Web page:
- Find low-cost creatives. It doesn’t matter if you need a writer, video editor, or graphic designer. Sites like Fiverr offer lower-end options while groups like 99Designs allow you to source things like logos and branding materials for varied prices.
- Social media management. New entrepreneurs are busy, so having someone available to help you get your social presence up and running is critical. This task may include not only page management, but the curation of user-generated content as well.
- Brainstorm. Simply putting a question out to the public will give you an idea of what they want or what they expect. Campaigns like this can be run off of your website or off of platforms like Innocentive. Even social media works.
- Problem-solving. Have a real problem that needs to be solved. The public may have great ideas. Not only will they have the right ideas, but they’re often willing to band together to help. A perfect example of this the community response that occurred after Hurricane Sandy in 2012. Community groups and churches used crowdsourcing to gather supplies, deliver food and water, and even help with clean-up efforts.
- Customer engagement. Engagement is critical right now. Crowdsourcing is a win in that start-ups get great ideas and information and, if run on the right social platforms, increased engagement at the same time.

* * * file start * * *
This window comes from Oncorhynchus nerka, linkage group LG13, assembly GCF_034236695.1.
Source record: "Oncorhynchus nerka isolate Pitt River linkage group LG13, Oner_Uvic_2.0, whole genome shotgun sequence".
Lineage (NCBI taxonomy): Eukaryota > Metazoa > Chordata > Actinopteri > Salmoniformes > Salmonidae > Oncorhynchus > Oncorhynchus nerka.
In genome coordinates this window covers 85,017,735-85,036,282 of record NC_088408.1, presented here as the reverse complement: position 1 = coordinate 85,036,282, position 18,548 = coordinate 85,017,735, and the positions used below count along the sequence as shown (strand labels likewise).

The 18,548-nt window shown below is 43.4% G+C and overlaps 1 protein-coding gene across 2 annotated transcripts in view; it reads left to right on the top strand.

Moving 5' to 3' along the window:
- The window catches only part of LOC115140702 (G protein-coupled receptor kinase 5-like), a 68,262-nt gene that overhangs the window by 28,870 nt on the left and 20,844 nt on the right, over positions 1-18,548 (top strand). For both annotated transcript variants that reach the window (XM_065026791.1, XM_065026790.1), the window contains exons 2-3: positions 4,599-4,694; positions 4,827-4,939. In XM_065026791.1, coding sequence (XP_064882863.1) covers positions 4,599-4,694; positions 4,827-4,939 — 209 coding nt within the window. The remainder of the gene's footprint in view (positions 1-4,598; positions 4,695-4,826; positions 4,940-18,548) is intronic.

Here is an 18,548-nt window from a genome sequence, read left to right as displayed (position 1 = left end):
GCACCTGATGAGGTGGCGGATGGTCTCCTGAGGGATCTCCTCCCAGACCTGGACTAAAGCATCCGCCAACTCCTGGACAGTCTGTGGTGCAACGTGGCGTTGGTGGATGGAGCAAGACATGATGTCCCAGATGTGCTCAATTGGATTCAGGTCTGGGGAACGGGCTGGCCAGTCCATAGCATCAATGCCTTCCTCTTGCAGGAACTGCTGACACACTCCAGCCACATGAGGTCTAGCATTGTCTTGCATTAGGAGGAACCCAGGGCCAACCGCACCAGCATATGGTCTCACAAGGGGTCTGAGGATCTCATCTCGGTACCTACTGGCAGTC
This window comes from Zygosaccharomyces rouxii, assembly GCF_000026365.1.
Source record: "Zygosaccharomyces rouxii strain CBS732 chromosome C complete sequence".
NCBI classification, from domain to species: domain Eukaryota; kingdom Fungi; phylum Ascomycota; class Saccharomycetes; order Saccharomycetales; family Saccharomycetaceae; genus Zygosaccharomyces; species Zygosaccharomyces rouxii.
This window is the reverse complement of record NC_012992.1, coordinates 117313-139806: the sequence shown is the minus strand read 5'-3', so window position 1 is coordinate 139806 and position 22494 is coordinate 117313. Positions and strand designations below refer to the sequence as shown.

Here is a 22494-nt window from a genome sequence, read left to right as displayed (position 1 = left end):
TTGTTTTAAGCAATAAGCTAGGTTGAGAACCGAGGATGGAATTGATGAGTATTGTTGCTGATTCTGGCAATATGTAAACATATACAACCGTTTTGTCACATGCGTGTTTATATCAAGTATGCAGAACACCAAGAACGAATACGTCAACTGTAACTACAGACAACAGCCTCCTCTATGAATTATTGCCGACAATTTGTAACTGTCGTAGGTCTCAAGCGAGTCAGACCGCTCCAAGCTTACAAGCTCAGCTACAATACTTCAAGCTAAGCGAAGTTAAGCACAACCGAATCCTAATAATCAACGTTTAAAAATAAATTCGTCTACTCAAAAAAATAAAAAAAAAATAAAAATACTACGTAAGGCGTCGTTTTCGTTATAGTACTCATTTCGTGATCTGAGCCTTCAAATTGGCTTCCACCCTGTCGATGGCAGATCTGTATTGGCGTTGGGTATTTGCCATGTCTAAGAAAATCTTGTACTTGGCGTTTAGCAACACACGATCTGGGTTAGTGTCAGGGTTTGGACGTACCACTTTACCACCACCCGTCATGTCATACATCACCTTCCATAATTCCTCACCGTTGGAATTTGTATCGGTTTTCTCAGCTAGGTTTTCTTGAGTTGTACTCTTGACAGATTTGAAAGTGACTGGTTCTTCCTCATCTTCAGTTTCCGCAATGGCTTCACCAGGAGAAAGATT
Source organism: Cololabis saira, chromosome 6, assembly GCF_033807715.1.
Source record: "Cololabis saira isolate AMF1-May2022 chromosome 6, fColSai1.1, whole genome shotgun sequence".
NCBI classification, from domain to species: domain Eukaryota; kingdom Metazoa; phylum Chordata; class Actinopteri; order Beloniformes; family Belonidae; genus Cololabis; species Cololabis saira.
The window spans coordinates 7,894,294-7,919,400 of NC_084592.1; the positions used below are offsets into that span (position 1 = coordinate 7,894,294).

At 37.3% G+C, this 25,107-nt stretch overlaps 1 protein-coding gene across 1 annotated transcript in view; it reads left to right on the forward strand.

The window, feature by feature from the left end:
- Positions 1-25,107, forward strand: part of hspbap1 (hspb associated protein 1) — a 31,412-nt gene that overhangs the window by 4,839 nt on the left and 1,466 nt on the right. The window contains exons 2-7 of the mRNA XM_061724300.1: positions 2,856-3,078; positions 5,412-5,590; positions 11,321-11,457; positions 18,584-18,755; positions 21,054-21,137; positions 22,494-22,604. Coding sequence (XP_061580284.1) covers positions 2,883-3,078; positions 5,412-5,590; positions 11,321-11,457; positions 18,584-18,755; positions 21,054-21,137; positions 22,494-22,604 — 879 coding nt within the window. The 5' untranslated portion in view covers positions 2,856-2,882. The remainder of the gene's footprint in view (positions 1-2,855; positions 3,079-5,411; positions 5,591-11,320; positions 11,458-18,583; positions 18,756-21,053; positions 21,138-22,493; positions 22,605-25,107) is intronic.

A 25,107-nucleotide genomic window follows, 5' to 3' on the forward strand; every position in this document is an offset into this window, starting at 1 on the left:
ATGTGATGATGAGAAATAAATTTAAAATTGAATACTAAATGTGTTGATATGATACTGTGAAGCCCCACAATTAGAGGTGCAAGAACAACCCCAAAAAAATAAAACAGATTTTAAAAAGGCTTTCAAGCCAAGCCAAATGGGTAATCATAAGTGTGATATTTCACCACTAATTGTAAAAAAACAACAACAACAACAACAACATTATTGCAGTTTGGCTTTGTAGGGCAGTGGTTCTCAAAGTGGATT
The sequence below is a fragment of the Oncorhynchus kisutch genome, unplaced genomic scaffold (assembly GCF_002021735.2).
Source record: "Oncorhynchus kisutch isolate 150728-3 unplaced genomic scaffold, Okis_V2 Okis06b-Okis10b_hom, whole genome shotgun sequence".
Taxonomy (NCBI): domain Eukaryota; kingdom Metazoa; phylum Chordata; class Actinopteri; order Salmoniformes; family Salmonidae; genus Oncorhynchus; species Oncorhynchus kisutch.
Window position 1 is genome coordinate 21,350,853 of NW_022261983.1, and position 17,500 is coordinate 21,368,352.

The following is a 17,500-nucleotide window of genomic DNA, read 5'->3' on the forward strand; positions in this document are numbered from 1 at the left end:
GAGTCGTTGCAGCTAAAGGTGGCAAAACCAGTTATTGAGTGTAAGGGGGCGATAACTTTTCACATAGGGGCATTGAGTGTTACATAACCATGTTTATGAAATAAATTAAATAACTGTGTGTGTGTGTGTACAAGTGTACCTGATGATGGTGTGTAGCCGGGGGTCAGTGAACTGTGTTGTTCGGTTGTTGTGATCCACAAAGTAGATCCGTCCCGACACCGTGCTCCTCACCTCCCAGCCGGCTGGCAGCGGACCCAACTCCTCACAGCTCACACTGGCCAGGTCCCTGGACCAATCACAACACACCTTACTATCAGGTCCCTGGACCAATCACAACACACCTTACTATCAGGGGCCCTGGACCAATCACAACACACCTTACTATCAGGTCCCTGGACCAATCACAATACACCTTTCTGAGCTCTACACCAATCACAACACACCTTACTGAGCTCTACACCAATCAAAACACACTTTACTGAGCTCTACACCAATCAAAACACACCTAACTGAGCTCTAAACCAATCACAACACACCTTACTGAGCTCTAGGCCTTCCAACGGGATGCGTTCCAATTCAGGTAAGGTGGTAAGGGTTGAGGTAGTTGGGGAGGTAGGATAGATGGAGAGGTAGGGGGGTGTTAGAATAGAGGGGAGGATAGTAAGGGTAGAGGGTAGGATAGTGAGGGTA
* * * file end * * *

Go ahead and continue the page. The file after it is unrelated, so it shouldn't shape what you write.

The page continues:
A Note About Crowdfunding
While crowdfunding is a form of crowdsourcing, it has limited benefits. That isn’t to say raising money isn’t incredibly important, but any business looking to crowdfund should also find ways to ensure the communities contributing feel as though they have some sort of input. This is why you’ll see a lot of start-ups start with crowdsourcing campaigns for ideas before they launch their fundraisers. Sites like Kickstarter or Patreon even allow start-ups to offer rewards to those who donate or subscribe, giving contributors early-access to the newest products or services.
They key to any crowdsourcing campaign is to maintain control of your brand and how it ultimately appears to the public. Sure, asking people to contribute names is a great idea but only if done in a way that doesn’t pigeonhole your company into sounding silly if things go haywire. That said, the benefits of crowdsourcing far outweigh the risks and the potential for stellar new ideas to be born is definitely worth the effort.